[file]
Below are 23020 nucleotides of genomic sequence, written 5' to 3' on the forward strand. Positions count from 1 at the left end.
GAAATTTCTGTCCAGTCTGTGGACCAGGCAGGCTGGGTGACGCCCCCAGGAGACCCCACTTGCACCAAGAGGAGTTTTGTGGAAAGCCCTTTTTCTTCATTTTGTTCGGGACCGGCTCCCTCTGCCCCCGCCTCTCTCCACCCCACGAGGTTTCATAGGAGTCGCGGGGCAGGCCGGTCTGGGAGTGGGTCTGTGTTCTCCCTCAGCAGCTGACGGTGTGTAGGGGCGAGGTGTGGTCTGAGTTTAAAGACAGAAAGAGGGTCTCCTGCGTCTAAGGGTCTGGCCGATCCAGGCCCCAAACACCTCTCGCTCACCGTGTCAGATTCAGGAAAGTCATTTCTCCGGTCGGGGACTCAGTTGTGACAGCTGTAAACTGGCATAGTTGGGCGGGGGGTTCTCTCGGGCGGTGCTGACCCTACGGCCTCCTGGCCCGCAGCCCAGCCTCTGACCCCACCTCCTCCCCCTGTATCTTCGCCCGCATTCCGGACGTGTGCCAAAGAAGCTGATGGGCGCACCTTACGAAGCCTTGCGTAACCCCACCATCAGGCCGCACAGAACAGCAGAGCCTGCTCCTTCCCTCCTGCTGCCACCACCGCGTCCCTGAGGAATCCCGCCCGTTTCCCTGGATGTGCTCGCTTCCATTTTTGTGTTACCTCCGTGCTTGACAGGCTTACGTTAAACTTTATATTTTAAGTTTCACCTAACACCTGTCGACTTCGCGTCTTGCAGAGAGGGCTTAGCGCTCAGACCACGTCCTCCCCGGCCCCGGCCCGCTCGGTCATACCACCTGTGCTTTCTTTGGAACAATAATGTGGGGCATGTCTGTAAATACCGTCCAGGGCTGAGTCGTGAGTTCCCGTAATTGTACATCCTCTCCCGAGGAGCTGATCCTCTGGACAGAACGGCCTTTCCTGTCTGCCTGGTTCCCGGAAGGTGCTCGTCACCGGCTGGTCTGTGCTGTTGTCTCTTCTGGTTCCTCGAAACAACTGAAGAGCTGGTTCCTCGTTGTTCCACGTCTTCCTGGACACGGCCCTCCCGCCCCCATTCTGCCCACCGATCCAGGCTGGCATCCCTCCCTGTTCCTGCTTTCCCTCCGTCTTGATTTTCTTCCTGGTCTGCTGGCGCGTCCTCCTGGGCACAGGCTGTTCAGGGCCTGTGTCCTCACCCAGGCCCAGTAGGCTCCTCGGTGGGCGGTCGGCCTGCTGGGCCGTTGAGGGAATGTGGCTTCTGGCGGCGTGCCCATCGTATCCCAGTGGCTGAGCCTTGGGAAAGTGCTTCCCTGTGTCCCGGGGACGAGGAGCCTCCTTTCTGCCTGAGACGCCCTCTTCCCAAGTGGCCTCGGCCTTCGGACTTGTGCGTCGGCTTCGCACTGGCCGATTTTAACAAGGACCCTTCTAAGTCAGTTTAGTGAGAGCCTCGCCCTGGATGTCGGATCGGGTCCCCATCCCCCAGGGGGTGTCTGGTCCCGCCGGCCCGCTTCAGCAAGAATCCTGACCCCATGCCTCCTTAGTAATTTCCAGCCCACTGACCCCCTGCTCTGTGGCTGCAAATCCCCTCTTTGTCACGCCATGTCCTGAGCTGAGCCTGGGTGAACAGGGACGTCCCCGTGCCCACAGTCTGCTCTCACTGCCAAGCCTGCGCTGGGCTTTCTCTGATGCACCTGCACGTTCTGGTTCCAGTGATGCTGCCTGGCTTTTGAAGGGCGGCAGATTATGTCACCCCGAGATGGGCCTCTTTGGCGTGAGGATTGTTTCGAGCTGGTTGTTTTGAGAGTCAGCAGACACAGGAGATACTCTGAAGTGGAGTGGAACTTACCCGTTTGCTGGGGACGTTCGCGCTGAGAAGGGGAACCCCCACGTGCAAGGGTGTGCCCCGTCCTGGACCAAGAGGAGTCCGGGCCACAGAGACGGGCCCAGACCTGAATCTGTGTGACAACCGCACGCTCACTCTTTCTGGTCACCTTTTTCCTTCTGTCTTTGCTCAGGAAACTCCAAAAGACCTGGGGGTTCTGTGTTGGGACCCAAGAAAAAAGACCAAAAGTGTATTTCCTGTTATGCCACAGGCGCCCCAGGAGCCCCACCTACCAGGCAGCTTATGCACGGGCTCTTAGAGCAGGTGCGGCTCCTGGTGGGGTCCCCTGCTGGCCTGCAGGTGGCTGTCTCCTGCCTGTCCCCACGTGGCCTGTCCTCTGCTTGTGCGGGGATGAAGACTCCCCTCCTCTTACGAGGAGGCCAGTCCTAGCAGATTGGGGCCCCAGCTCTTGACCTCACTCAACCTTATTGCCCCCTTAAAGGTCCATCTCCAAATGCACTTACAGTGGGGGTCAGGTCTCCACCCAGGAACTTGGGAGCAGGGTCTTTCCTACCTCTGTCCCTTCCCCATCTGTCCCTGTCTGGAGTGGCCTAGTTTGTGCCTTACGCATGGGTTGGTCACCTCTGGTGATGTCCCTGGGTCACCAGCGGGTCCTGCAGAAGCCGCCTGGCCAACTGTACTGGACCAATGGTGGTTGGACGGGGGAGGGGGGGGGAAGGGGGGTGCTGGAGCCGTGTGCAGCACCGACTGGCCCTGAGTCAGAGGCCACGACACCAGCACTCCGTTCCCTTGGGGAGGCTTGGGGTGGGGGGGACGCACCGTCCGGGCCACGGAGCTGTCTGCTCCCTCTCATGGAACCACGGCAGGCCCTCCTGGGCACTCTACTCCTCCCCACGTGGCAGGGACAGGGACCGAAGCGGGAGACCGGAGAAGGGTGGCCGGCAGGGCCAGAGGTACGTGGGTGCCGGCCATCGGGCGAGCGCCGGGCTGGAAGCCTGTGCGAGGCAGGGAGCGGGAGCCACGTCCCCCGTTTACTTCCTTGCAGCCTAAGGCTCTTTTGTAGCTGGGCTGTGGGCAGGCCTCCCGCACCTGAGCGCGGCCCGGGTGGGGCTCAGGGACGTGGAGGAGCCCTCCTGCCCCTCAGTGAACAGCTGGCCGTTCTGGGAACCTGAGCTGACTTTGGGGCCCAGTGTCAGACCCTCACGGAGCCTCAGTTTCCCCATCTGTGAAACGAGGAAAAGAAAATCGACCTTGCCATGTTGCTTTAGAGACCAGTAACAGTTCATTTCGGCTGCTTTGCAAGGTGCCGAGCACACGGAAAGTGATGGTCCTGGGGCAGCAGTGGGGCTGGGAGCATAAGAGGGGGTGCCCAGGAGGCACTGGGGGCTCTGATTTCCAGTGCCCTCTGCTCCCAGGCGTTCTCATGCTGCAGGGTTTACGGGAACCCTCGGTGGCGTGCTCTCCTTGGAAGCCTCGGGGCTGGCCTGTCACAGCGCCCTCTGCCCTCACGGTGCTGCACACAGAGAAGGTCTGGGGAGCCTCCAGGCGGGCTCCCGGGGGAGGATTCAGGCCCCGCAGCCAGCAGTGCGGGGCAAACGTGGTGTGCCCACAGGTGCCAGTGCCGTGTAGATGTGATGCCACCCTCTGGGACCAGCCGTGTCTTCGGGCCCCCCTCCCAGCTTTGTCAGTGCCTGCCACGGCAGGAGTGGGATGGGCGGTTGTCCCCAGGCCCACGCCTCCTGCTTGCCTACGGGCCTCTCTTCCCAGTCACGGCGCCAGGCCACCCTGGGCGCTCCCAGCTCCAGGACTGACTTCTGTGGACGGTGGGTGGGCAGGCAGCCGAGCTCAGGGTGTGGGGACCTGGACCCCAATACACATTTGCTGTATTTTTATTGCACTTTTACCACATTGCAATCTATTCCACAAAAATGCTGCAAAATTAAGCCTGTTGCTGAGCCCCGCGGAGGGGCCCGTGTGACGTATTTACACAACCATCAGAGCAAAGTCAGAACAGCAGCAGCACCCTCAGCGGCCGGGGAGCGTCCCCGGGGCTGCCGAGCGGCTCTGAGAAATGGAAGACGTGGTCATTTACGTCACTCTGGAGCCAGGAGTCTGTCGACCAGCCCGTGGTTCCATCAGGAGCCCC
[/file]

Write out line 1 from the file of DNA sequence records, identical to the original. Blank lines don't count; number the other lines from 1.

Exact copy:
Below are 23020 nucleotides of genomic sequence, written 5' to 3' on the forward strand. Positions count from 1 at the left end.